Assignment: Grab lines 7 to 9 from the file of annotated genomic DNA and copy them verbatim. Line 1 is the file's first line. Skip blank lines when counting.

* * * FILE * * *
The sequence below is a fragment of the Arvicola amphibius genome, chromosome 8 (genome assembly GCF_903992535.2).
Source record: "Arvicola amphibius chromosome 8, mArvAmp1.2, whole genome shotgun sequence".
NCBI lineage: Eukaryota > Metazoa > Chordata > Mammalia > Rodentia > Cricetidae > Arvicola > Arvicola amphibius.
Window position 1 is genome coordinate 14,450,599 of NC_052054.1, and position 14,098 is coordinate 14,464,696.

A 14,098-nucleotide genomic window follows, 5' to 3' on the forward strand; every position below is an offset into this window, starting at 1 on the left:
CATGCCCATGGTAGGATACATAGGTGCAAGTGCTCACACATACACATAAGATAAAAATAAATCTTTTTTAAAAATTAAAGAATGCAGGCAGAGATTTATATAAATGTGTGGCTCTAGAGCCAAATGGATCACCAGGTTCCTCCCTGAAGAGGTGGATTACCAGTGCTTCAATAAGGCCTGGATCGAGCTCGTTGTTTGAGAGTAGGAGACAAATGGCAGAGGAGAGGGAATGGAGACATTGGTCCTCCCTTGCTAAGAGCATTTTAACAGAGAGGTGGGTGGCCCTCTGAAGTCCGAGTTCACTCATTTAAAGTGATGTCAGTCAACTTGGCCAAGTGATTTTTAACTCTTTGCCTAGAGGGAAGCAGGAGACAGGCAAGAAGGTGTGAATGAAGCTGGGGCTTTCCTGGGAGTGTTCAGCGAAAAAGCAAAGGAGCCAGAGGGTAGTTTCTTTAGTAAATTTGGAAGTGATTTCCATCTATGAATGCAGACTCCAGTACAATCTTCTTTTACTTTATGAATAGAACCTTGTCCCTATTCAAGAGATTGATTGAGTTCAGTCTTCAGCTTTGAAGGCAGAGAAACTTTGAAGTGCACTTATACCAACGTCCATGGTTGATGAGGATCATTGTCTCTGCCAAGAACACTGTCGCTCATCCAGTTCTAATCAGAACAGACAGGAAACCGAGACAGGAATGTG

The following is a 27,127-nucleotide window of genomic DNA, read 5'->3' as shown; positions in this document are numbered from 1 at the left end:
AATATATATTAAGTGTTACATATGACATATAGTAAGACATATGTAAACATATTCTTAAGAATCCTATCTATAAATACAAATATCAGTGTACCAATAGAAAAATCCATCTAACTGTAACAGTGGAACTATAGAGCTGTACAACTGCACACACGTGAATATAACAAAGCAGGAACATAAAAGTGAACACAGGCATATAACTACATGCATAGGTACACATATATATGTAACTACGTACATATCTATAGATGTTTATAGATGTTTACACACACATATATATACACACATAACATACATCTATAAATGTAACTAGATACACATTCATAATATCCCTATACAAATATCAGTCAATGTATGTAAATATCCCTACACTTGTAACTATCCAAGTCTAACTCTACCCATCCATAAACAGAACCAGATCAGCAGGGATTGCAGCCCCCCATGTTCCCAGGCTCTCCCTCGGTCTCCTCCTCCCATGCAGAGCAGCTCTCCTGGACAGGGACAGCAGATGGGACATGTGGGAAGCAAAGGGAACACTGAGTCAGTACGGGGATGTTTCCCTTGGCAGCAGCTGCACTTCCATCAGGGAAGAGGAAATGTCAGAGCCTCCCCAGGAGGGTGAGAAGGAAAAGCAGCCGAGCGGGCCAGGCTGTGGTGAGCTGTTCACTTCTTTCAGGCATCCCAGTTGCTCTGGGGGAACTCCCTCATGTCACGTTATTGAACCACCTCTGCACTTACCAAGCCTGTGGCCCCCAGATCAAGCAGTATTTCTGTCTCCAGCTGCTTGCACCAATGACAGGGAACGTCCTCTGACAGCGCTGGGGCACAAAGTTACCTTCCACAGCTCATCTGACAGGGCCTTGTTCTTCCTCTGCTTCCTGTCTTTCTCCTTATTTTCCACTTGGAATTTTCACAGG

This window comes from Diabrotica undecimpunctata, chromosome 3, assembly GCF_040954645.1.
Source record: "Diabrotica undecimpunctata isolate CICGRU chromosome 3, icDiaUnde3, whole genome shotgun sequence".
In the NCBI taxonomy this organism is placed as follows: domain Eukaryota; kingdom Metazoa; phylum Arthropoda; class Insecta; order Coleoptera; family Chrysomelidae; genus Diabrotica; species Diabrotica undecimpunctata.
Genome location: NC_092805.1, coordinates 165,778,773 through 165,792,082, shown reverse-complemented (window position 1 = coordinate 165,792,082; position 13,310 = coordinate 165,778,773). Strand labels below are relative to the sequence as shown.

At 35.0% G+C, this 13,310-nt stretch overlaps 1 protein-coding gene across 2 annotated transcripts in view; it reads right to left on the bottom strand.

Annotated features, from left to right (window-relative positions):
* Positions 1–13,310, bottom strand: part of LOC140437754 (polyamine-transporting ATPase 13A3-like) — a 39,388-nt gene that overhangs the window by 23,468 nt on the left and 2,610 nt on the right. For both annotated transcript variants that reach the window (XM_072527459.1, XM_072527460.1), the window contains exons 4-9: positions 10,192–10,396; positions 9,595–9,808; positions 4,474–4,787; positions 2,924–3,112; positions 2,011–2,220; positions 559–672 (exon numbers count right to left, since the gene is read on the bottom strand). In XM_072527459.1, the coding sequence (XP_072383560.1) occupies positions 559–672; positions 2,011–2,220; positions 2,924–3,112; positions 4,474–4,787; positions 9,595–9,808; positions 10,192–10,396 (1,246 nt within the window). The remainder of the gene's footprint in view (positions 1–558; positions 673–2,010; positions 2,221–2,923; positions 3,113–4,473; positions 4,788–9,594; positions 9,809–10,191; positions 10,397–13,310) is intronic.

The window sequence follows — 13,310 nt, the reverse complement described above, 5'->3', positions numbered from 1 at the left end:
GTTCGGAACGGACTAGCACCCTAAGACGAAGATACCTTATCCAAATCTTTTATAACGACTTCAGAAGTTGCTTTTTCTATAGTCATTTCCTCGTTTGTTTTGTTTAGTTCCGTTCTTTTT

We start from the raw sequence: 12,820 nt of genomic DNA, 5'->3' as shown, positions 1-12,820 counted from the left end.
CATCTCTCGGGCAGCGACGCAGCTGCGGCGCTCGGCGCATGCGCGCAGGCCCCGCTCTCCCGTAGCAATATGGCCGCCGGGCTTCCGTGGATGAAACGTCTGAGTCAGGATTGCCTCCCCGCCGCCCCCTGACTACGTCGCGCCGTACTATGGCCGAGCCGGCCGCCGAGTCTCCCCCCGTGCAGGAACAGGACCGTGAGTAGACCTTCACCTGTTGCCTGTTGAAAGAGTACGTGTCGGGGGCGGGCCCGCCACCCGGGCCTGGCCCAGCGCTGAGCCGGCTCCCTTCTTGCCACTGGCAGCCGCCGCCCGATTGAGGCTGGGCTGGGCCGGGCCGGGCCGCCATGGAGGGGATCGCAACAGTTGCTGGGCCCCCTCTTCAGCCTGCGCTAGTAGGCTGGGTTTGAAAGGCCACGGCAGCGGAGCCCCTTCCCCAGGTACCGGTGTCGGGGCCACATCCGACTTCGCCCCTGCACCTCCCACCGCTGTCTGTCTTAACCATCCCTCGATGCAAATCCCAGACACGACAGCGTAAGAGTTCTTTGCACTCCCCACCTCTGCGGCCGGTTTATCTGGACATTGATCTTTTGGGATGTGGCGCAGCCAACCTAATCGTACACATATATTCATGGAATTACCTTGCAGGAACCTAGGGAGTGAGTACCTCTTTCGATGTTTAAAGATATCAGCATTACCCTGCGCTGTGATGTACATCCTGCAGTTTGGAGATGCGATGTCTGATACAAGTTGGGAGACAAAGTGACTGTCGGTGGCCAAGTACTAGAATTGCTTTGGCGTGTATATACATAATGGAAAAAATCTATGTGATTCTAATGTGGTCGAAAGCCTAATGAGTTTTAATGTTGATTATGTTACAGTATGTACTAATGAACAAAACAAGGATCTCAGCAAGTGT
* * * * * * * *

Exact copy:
The following is a 27,127-nucleotide window of genomic DNA, read 5'->3' as shown; positions in this document are numbered from 1 at the left end:
AATATATATTAAGTGTTACATATGACATATAGTAAGACATATGTAAACATATTCTTAAGAATCCTATCTATAAATACAAATATCAGTGTACCAATAGAAAAATCCATCTAACTGTAACAGTGGAACTATAGAGCTGTACAACTGCACACACGTGAATATAACAAAGCAGGAACATAAAAGTGAACACAGGCATATAACTACATGCATAGGTACACATATATATGTAACTACGTACATATCTATAGATGTTTATAGATGTTTACACACACATATATATACACACATAACATACATCTATAAATGTAACTAGATACACATTCATAATATCCCTATACAAATATCAGTCAATGTATGTAAATATCCCTACACTTGTAACTATCCAAGTCTAACTCTACCCATCCATAAACAGAACCAGATCAGCAGGGATTGCAGCCCCCCATGTTCCCAGGCTCTCCCTCGGTCTCCTCCTCCCATGCAGAGCAGCTCTCCTGGACAGGGACAGCAGATGGGACATGTGGGAAGCAAAGGGAACACTGAGTCAGTACGGGGATGTTTCCCTTGGCAGCAGCTGCACTTCCATCAGGGAAGAGGAAATGTCAGAGCCTCCCCAGGAGGGTGAGAAGGAAAAGCAGCCGAGCGGGCCAGGCTGTGGTGAGCTGTTCACTTCTTTCAGGCATCCCAGTTGCTCTGGGGGAACTCCCTCATGTCACGTTATTGAACCACCTCTGCACTTACCAAGCCTGTGGCCCCCAGATCAAGCAGTATTTCTGTCTCCAGCTGCTTGCACCAATGACAGGGAACGTCCTCTGACAGCGCTGGGGCACAAAGTTACCTTCCACAGCTCATCTGACAGGGCCTTGTTCTTCCTCTGCTTCCTGTCTTTCTCCTTATTTTCCACTTGGAATTTTCACAGG

This window comes from Diabrotica undecimpunctata, chromosome 3, assembly GCF_040954645.1.